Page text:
Here are guidlines for funeral Masses issued by Bishop Michael Smith of Meath, Ireland.
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Following a discussion at the last meeting of the Council of Priests, I agreed to write to priests in the late summer on our diocesan practice in relation to panegyrics and eulogies at funeral Masses. I would like to express my own personal thanks and appreciation to all for upholding the dignity and intent of the funeral liturgy, often in difficult circumstances.
In a book entitled ‘Eschatology: Death and Eternal Life’ by the then Cardinal Ratzinger (a book well worth reading – published by the Catholic University of America Press) he quotes, with approval, a phrase of the theologian Joseph Pieper who summed up the modern approach to death as ‘the materialistic trivialization of death’. Card. Ratzinger, in this context, goes on to write ‘Death is to be deprived of its character as a place where the metaphysical breaks through. Death is rendered banal so as to quell the unsettling questions that arise from it’.
The funeral liturgy in its prayers and readings has a very clear and intended focus. It is a prayer of petition for the deceased, a prayer commending the deceased to God’s tender mercy and compassion, a prayer rooted in the hope engendered by the Death and Resurrection of Christ. In the directives for the funeral Mass it is stated ‘A brief homily, based on the readings, should always be given at the funeral liturgy, but never any kind of eulogy. The homilist should dwell on God’s compassionate love and on the paschal mystery of the Lord proclaimed in the Scripture readings’.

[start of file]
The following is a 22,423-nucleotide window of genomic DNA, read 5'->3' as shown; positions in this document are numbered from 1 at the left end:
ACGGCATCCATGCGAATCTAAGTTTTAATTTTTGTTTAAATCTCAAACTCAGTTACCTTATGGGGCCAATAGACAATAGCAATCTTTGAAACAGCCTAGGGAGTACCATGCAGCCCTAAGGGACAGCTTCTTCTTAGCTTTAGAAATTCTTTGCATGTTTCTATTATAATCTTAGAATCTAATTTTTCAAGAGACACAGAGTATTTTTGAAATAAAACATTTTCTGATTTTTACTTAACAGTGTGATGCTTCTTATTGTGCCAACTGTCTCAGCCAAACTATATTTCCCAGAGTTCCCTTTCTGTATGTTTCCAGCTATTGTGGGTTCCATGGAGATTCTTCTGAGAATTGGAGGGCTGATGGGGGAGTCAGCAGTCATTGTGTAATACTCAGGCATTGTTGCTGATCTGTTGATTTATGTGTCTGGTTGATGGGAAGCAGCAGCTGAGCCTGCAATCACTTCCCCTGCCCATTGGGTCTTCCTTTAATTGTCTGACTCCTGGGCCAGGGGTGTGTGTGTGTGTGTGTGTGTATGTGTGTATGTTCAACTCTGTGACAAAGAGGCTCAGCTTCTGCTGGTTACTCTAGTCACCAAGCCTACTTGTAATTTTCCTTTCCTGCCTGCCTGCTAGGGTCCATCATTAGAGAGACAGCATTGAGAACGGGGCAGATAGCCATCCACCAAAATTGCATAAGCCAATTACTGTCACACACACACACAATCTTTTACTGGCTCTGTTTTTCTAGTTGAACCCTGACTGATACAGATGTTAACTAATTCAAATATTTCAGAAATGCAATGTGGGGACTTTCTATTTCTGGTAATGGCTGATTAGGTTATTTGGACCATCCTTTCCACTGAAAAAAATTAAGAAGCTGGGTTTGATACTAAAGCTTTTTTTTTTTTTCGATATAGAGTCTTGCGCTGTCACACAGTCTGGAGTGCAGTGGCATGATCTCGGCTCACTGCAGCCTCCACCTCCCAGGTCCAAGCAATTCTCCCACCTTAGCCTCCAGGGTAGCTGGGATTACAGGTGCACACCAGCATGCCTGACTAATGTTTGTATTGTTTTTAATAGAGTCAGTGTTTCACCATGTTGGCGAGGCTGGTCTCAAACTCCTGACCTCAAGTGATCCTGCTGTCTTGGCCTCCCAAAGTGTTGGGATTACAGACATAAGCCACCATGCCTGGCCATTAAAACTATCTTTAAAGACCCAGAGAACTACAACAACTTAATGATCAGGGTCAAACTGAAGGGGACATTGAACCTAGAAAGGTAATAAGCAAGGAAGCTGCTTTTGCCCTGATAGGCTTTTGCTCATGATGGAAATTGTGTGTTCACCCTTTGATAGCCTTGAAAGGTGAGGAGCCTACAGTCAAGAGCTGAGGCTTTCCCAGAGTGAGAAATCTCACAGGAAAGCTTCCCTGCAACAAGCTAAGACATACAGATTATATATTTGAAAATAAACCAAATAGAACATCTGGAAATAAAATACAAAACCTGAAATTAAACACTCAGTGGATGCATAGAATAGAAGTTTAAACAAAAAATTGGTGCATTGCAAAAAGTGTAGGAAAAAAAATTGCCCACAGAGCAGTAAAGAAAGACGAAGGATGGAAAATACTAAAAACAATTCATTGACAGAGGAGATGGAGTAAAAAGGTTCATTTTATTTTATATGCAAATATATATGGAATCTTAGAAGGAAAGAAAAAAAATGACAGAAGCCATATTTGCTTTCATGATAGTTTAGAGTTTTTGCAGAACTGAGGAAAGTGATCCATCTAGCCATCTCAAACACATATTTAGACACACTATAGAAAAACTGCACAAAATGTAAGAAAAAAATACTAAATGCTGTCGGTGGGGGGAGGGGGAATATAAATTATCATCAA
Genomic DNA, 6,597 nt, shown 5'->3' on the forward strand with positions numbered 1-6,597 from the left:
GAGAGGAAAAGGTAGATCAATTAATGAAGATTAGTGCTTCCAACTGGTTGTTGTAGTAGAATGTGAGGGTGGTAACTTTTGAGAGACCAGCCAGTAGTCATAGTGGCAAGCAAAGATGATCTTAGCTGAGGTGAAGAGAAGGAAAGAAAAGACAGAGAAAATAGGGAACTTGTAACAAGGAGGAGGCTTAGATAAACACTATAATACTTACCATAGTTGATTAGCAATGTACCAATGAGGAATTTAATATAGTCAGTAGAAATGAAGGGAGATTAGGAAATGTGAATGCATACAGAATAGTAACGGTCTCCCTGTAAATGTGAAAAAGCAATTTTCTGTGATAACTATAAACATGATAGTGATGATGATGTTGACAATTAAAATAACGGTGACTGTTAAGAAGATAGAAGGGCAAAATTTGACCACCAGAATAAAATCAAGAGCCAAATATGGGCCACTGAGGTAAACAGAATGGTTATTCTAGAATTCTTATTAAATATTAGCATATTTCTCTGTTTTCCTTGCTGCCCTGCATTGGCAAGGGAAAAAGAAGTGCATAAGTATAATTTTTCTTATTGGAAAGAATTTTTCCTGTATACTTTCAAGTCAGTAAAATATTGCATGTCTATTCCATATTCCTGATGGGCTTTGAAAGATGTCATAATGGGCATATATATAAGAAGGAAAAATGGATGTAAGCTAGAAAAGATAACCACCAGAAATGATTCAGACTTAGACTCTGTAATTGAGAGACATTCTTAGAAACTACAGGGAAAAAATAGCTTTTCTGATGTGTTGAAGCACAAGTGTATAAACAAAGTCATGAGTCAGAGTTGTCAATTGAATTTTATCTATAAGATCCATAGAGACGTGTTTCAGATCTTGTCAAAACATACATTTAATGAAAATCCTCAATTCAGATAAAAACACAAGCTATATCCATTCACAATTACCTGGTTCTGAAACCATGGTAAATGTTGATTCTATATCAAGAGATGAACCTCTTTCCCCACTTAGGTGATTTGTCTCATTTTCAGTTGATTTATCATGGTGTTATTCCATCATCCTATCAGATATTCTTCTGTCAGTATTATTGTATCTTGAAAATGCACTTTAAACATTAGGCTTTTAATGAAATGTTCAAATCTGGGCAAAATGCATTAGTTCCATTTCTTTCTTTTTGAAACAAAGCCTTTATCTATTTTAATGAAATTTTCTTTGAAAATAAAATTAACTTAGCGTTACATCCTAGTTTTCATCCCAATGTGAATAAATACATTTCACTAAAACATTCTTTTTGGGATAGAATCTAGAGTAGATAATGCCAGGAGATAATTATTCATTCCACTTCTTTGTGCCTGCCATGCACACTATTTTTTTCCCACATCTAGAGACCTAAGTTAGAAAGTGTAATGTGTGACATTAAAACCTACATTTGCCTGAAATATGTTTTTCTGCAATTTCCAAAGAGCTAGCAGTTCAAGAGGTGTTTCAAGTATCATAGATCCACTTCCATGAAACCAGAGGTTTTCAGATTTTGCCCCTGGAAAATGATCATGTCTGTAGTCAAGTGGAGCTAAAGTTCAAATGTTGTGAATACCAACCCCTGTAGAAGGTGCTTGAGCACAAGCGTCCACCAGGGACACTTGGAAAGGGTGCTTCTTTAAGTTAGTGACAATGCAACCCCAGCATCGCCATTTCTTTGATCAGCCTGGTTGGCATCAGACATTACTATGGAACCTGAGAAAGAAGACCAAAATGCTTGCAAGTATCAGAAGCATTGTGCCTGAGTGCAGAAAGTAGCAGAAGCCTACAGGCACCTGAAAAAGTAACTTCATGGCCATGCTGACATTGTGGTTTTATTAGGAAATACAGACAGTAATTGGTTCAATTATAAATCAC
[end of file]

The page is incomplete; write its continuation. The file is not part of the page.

All priests are asked to uphold the integrity of the Funeral Mass and Funeral Rites. A dumbing down of their integrity does no service to the faith. If family members or others wish to speak about the deceased this can be done at the graveside or when the family and friends gather after the burial.
The following regulations are to be followed at all funerals:
Appreciations or eulogies by family members or friends of the deceased should not take place in the Church but may take place after the Rite of Committal in the cemetery or when the family and friends gather.
The ambo is for the proclamation of the Word of God.
Readings at the Funeral Liturgy should be taken from the Lectionary.
Secular songs, poems and texts devoid of a Christian content are out of place in the Funeral Liturgy.
A post-Communion reflection of a prayerful nature can be given after Communion but this should be agreed beforehand with the Celebrant and should not be used as a cloak for a eulogy.
As is clear from the directives on the Funeral Rite, the deceased should not be canonized in the homily.
If a visiting priest is officiating at the Funeral Mass he should be informed of these regulations and asked to abide by them.
It is important that undertakers in your area are aware of these regulations. It is also important that clear arrangements are in place on the signing of books of condolence. Some priests expressed the view that they should not be allowed in the Church.
Clear arrangements, allowing people the opportunity to offer sympathy to the family of the deceased, should be put in place in each parish.
In some places it seems that the ‘funeral planner’ has made an appearance. Priests should only engage with the family in relation to the Funeral Rite.